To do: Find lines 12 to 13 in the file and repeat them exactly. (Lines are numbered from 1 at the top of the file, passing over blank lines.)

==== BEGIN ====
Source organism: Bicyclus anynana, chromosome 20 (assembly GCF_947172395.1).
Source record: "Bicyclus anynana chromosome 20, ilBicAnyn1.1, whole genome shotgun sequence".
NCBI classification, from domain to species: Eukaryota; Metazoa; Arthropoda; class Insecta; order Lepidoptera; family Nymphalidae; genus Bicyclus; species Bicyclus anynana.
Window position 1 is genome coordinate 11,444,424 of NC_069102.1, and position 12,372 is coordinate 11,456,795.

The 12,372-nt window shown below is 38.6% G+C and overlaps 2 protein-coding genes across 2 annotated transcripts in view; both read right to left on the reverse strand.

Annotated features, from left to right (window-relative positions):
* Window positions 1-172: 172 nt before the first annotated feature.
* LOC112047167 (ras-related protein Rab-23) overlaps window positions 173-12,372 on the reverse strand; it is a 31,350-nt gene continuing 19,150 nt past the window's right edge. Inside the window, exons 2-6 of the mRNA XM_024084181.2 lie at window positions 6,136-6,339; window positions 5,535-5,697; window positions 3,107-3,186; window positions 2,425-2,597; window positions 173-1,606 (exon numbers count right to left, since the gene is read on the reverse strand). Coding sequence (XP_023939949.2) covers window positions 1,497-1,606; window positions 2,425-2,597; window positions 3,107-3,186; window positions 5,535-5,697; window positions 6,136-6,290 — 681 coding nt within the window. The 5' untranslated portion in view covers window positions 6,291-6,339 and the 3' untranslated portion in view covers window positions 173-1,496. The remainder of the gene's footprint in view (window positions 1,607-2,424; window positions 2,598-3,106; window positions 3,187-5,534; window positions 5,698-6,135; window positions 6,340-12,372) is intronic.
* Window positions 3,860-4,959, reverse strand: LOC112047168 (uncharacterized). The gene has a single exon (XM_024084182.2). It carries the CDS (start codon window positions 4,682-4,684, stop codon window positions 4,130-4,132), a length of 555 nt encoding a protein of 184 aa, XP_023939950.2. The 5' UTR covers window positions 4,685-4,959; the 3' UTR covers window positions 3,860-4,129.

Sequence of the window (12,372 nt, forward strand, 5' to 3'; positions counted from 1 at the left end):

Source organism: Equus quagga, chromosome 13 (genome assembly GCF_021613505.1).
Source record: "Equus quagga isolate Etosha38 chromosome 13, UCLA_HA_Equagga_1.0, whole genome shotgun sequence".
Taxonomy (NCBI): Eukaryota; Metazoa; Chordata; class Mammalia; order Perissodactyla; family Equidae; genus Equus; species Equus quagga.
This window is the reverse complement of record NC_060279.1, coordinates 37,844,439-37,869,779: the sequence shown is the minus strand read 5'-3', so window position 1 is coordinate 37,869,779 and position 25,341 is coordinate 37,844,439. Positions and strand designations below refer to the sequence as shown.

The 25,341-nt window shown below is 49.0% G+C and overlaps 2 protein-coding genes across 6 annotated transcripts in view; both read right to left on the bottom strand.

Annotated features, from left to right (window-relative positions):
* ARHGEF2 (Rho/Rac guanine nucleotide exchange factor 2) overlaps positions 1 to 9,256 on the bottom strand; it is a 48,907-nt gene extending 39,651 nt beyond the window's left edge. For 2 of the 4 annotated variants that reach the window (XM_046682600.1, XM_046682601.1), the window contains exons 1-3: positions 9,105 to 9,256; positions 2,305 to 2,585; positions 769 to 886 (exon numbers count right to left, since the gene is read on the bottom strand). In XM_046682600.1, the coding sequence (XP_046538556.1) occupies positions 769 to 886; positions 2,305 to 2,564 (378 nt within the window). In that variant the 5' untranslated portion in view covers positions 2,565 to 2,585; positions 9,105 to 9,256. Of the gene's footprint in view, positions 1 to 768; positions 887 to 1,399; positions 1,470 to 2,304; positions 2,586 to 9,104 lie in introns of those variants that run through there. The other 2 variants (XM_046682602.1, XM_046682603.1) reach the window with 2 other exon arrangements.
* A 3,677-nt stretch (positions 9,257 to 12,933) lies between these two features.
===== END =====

Source record: "Equus quagga isolate Etosha38 chromosome 13, UCLA_HA_Equagga_1.0, whole genome shotgun sequence".
Taxonomy (NCBI): Eukaryota; Metazoa; Chordata; class Mammalia; order Perissodactyla; family Equidae; genus Equus; species Equus quagga.